Further reading on the South West London Parakeets

If you want to use this image. I only ask that you like this page and give me a mention on Social Media.

Quite often in South-West London, it's raining. At this time of year, let's just say it's pretty common. But that doesn't stop us getting out in the Park, It does, however, impact your ability to point a camera to the tree tops without getting raindrops all over our skylight filter. If you find yourself stuck indoors with a soggy lens on a wet afternoon there are plenty of other Parakeet resources available on the internet.

Here are some articles I have come across presenting unique perspectives on the Parakeets of South West London.

If you are in any way interested in Parakeets here is a balanced piece by the RSPCA and possibly the best basic outline of the bird’s background and habits. RSPB

If you have a distrust of anything alien to these shores here is a great article from the Daily Mail outlining the impending doom and menace presented by 50,000 marauding foreign parakeets. Daily Mail

If this article in any way strikes a chord with you I have included opposite, a picture of a Robin taken in Battersea Park. (If you want to use this image on your Christmas card design, next year you are welcome, I only ask that you like this page and mention it while sharing a link on Social Media).

Rock fans will appreciate this article in the Music Times highlighting the Hendrix connection. There are no images of Parakeets however there is a large library shot of Jimi Hendrix.  Music Times

'I rejoice in the Parakeets.'*

A cold, wet, freezing Parakeet, Battersea Park, mid February 2017

The early heralding of spring in my observations may have been premature, We had a single day with a beautiful blue sky and since then we have had nothing but grey and cold, So cold, a beep on my car dashboard keeps warning me of icy roads.  My observation of the shops being stocked with Easter eggs was 100% correct and some of the trees in the park and on the common are beginning to bud. However, as a result of the cold, the Parakeets are hunkered down. They are sitting in a handful of the trees on Battersea Park and keeping their bodies tightly held in to protect against the cold.

While the Parakeets bide their time until the sky’s clear again and they can display their plumage I have been out on the Internet finding another crop of parakeet coverage.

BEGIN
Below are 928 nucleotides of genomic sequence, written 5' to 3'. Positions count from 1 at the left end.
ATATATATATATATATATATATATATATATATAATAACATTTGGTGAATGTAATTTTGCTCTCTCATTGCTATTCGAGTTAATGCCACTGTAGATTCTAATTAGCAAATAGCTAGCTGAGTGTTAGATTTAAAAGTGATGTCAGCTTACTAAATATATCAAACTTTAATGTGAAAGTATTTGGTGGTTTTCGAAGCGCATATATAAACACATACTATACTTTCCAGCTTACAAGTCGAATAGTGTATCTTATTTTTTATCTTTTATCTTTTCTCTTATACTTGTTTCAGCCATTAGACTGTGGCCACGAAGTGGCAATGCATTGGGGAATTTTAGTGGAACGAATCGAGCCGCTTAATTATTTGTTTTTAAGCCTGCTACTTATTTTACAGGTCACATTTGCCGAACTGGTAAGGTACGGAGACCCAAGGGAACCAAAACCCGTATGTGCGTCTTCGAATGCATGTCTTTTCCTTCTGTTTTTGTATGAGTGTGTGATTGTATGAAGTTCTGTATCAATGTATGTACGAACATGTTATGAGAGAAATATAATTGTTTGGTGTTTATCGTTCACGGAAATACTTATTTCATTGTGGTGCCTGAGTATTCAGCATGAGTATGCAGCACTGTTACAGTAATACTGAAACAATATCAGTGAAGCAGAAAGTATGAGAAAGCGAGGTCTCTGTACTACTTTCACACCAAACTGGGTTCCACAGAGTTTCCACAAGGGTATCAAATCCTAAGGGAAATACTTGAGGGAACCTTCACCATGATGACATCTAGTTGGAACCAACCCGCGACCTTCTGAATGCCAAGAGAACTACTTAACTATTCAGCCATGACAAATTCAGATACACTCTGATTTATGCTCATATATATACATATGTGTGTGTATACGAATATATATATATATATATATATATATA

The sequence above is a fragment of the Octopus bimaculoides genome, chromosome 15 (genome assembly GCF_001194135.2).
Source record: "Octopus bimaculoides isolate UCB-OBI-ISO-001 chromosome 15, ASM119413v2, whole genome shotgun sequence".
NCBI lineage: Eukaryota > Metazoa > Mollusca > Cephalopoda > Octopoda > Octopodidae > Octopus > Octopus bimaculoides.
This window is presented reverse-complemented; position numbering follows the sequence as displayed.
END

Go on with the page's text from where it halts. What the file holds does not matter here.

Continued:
I found this wonderful apocalyptical article from the American news network CNN announcing that our feral friends are poised for global domination. The writer has not yet identified a strain of parakeets that has evolved opposable thumbs so I think we will be safe in our South West London residences for a while and we should not invest in Parakeet proof shutters in preparation for a Hichcockesque moment.

The article does also contain some other interesting insight as to how the birds themselves may have got here.  CNN

On a separate note, I have blatantly borrowed the title of this piece from David Attenborough, who in the BBC2 video feature below describes the Parakeets he finds in his West London Garden as ‘glamorous oriental strangers’.

There is also a lovely lady in this piece who adds a moment’s reality check to some of the xenophobia that appears in a lot of the coverage of the birds online. Her presence wonderfully offsets the Surrey wine grower who although I have every sympathy with his plight. Losing output is problematic and costly for him, however from a biological perspective, although we have had vines in the UK since the Roman times we should remember that it was the Romans that introduced vines to Southern England and the Romans were after all human.  I have drunk the grower’s wine and it is rather pleasant, but in essence, the debate is about the value of delight. I love a glass of wine and a good wine is a great thing, however, we have two non-native species both delivering delight. It’s just that the Parakeets have not yet worked out a way to charge for their spectacle. BBC2, Steve Punt and David Attenborough. 

For a totally selfless and wonderfully human view on Parakeets, we should possibly turn to somewhere a little closer to the Parakeets homeland. In Chennai in India, there is a wonderful man named Joseph Sekar who spends 40% of his income on feeding thousands of Parakeets, boiled rice twice a day. So far his gentle passion has also cost him his knees but won him the praise of his neighbours. Who rather than objecting to the noise wonder at the spectacle. 

Joseph, you are an inspiration!

I cannot help noticing how much more magnificent the native Indian Birds look against a wonderful blue Chennai sky. If we go with CNN 's theory then the Indian bird is the same subspecies that we have making a home here in Battersea. Be patient guys. when Sainsbury's start stocking easter eggs it is only a short wait for the better weather.

 

Headline quote * David Attenborough